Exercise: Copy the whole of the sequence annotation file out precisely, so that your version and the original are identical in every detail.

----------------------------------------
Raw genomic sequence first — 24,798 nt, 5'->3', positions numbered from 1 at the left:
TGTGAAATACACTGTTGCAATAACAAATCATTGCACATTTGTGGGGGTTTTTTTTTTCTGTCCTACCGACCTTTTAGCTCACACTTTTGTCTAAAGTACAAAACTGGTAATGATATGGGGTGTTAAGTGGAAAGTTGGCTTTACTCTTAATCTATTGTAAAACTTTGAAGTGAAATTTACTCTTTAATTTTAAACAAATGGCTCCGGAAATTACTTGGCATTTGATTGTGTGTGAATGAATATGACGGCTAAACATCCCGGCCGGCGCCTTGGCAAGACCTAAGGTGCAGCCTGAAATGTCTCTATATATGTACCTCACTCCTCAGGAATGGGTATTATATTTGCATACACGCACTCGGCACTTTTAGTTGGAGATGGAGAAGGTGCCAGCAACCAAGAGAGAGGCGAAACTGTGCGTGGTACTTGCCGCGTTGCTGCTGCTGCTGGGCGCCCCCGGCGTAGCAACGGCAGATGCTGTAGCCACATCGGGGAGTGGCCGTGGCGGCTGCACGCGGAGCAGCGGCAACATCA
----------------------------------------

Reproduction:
Raw genomic sequence first — 24,798 nt, 5'->3', positions numbered from 1 at the left:
TGTGAAATACACTGTTGCAATAACAAATCATTGCACATTTGTGGGGGTTTTTTTTTTCTGTCCTACCGACCTTTTAGCTCACACTTTTGTCTAAAGTACAAAACTGGTAATGATATGGGGTGTTAAGTGGAAAGTTGGCTTTACTCTTAATCTATTGTAAAACTTTGAAGTGAAATTTACTCTTTAATTTTAAACAAATGGCTCCGGAAATTACTTGGCATTTGATTGTGTGTGAATGAATATGACGGCTAAACATCCCGGCCGGCGCCTTGGCAAGACCTAAGGTGCAGCCTGAAATGTCTCTATATATGTACCTCACTCCTCAGGAATGGGTATTATATTTGCATACACGCACTCGGCACTTTTAGTTGGAGATGGAGAAGGTGCCAGCAACCAAGAGAGAGGCGAAACTGTGCGTGGTACTTGCCGCGTTGCTGCTGCTGCTGGGCGCCCCCGGCGTAGCAACGGCAGATGCTGTAGCCACATCGGGGAGTGGCCGTGGCGGCTGCACGCGGAGCAGCGGCAACATCA